After writing a post on the hormone leptin the other day (click here), I decided to write a post on insulin resistance in horses. Insulin and leptin have also been found to be linked. I have got my endocrinology module exam tomorrow so this is my last bit of revision on hormones.
Insulin is a hormone that is released by the pancreas. If helps to bring the glucose levels down in the blood by putting the glucose into storage and preventing the body from absorbing more. This is important as you do not want the levels to get too high.
Insulin resistance in the horse has been linked to a number of other diseases such as developmental orthopaedic disorders, laminitis , equine metabolic syndrome and Cushing's disease.
Insulin resistance is seen in humans in the form of diabetes. Type 1 diabetes is from a young age and patients have a problem with their pancreas as it is not producing insulin. They will have high levels of glucose in the blood after they have eaten a meal.
Type 2 diabetes develops over time and is often seen in obese people. They will also have raised blood glucose levels but this is due to a high energy diet. The pancreas tries to compensate for this by producing more insulin but over time they will become de-sensitised to these high insulin levels. The pancreas can also stop working in some cases.
In animals, insulin resistance has been linked to foods with a high glycaemic index (GI), these are food that make the blood glucose levels raise more after eating them.
Animals can suffer from both types of diabetes but it is usually the type 2 form seen in fat horses and ponies. It is most commonly seen in native breeds. It has been found that small ponies have higher levels of circulating insulin levels than larger horses. Obesity increases insulin resistance and exercise will decrease it. Click here to be taken to a fact sheet on insulin resistance produced by thehorse.com which are an online guide to equine health care, it talks about the symptoms and treatments which I will not be talking about here.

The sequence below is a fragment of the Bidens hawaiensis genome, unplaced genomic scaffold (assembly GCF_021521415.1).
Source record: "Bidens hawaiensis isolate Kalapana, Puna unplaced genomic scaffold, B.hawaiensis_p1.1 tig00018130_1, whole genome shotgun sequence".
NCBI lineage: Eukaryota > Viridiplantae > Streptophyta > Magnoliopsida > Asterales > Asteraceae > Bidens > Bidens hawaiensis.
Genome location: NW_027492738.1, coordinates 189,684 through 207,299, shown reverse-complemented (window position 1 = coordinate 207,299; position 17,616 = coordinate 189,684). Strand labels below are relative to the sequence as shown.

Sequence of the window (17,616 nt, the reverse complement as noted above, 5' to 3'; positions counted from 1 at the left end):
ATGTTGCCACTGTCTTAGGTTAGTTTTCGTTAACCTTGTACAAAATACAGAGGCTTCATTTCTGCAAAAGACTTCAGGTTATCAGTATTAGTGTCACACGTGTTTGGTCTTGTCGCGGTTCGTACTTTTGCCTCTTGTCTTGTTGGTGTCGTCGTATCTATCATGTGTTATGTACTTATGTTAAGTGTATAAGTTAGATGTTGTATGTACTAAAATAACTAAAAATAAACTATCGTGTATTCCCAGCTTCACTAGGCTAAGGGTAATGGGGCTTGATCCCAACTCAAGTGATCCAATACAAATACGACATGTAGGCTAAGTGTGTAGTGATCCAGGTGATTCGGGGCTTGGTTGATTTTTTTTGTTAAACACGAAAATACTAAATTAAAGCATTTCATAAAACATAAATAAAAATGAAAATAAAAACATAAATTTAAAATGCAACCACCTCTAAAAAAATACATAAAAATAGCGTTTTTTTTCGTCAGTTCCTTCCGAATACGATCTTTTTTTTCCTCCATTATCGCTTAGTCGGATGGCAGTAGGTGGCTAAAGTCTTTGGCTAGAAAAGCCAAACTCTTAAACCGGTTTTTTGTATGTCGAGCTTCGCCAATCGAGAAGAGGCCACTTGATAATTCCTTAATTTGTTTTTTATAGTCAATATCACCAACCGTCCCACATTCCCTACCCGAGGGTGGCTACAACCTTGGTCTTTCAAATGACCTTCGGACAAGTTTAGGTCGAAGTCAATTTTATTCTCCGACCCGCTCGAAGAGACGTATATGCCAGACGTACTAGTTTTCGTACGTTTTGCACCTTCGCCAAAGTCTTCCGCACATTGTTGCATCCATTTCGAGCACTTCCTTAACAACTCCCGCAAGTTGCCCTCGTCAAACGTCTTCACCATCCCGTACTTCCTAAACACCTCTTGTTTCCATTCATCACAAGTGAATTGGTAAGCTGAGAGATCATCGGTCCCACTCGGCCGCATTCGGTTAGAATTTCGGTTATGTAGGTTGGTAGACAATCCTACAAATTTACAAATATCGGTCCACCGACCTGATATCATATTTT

There are a number of methods to test glucose resistance which I have learnt for my exam but I am not going to go through them here. If you would like more information then let me know.
Sessions et al (2004) looked at the effect insulin resistance had on the oestrous cycle in mares. It was concluded that the condition may modify characteristics of the oestrous cycle, perhaps at the level of the ovary.
Treiber et al (2006) found that insulin resistance was linked to laminitis. Therefore characterising insulin resistance may help with the management of ponies to avoid laminitis and potential strategies to use such as reducing obesity, increasing exercise and moderating dietary carbohydrates, particularly starch.
Hyperlipaemia is linked to insulin resistance. This is a condition seen in horses when they go into a negative energy balance (they are using more energy than they have coming in from their feed). It is often seen in small, over weight ponies. Stress can also increase the likelihood of the condition, but the condition causes stress causing a viscous circle.
I first came across this condition when I was working at the Donkey Sanctuary. Donkeys often form strong attachments to another donkey and they told me if they were separated they could get stressed. This caused the donkeys to stop eating and their body would have to release fat to use as an energy supply. However, their body would keep releasing the fat and in the end it could be a fatal condition. Here is an information sheet produced by the Donkey Sanctuary on the disease. I had never heard of this condition in the horse before this module.